Saffron Walden - In the medieval period the primary trade was in wool and a guild hall was built by the wool-staplers in the marketplace. It was demolished in 1847 and replaced by a corn exchange. In the 16th and 17th centuries the saffron crocus (Crocus sativus) was widely grown, thanks to the town's favourable soil and climate. The flower was precious, as the extract from the stigmas was used in medicines, as a condiment, in perfume, as an aphrodisiac, and as an expensive yellow dye.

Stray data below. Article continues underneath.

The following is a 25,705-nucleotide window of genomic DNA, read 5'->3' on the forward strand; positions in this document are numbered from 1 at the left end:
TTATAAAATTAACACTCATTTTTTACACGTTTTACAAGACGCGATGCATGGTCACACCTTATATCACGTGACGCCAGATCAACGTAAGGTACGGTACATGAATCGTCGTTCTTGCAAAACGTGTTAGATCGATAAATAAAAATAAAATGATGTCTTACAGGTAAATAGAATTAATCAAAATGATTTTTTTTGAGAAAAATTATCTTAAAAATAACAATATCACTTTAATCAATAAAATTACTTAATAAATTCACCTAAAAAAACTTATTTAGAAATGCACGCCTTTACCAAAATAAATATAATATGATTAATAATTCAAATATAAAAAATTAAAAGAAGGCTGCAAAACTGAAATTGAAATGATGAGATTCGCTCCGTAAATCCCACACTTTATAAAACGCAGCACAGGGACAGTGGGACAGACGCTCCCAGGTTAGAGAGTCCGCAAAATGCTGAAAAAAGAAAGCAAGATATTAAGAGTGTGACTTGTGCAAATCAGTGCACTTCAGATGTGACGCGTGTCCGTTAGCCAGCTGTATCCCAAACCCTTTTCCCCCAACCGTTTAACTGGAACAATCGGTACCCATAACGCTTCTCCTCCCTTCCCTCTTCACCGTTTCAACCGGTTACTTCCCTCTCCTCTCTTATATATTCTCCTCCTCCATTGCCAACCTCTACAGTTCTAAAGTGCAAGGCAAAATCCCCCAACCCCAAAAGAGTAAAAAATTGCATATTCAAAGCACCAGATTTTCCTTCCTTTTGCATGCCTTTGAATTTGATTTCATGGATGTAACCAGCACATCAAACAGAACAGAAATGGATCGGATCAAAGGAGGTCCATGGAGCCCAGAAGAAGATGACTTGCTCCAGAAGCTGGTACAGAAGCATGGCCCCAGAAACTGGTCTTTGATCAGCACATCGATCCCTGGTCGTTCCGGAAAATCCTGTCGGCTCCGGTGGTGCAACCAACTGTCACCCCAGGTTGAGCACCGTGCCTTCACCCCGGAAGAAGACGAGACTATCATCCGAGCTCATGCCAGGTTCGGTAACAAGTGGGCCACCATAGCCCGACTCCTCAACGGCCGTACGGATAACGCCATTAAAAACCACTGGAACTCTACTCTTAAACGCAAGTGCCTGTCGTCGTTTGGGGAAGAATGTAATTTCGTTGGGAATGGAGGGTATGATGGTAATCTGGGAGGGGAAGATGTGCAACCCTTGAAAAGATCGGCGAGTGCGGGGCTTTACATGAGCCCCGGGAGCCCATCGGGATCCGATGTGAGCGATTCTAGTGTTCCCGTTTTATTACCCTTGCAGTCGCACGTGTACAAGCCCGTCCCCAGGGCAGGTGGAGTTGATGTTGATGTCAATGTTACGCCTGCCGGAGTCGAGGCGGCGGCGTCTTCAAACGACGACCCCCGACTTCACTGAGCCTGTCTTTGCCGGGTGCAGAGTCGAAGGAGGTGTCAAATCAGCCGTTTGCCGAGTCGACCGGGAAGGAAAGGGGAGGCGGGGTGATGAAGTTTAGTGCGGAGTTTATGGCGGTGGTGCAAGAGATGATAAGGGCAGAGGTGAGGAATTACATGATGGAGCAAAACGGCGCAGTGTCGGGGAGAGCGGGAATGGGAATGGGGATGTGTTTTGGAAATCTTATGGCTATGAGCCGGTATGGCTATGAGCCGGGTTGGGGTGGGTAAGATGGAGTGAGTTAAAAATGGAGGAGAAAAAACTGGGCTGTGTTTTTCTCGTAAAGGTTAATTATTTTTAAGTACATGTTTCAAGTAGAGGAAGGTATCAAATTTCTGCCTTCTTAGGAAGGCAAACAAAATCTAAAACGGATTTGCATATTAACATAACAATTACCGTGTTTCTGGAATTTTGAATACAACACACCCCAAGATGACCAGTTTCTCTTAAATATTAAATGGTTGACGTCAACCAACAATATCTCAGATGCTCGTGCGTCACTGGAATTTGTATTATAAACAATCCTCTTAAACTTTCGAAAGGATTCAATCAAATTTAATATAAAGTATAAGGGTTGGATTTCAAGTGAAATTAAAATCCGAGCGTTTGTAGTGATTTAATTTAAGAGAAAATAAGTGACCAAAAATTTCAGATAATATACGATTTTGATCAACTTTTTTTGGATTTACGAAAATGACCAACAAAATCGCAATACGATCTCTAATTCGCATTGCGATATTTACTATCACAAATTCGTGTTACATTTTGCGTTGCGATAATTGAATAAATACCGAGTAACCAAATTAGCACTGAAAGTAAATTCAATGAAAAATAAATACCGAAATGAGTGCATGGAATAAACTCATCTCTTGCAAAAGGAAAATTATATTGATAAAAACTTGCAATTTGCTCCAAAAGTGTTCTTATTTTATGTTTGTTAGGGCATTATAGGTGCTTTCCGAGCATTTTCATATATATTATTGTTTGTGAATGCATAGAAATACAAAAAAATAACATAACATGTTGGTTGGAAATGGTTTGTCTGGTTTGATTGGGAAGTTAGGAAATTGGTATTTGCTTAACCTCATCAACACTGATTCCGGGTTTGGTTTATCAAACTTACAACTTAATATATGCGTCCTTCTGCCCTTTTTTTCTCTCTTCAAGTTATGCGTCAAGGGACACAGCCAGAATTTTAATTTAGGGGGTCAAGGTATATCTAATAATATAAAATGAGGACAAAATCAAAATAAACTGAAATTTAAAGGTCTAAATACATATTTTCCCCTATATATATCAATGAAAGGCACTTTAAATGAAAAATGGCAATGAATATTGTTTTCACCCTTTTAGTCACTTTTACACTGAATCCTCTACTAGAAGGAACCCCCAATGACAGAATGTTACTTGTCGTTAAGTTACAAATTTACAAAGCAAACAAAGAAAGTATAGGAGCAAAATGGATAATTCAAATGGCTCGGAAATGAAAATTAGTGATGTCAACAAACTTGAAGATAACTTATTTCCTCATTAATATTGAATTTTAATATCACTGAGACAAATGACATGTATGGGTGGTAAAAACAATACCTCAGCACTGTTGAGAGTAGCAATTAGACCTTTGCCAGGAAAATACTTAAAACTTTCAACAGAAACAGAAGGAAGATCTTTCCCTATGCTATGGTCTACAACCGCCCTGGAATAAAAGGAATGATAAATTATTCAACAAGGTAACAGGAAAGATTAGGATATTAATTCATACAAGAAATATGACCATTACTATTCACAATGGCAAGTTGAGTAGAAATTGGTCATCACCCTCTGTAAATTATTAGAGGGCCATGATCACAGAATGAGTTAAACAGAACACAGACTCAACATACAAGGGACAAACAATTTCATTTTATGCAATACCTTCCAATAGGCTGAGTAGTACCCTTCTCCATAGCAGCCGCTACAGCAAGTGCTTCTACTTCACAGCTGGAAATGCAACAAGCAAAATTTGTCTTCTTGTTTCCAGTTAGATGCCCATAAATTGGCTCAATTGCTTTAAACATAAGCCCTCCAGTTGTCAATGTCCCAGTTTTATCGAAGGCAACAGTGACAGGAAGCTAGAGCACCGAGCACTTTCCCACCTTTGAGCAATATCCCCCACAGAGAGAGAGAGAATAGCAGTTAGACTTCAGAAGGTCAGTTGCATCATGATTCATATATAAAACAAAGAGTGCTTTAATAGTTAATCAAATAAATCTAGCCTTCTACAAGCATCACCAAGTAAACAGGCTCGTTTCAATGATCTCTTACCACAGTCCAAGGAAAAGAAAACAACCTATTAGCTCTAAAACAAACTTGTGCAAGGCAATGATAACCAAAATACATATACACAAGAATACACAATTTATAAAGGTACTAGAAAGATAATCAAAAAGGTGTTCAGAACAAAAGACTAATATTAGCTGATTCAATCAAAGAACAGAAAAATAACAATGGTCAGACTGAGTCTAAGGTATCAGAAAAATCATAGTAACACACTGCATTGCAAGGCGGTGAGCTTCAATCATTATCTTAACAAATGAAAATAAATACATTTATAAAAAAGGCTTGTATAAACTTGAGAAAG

Initiatives like this are so important for promoting our fantastic independent local retailers. Saffron Walden Town Team members with copies of the Tour de France leaflet which is aimed at promoting the town.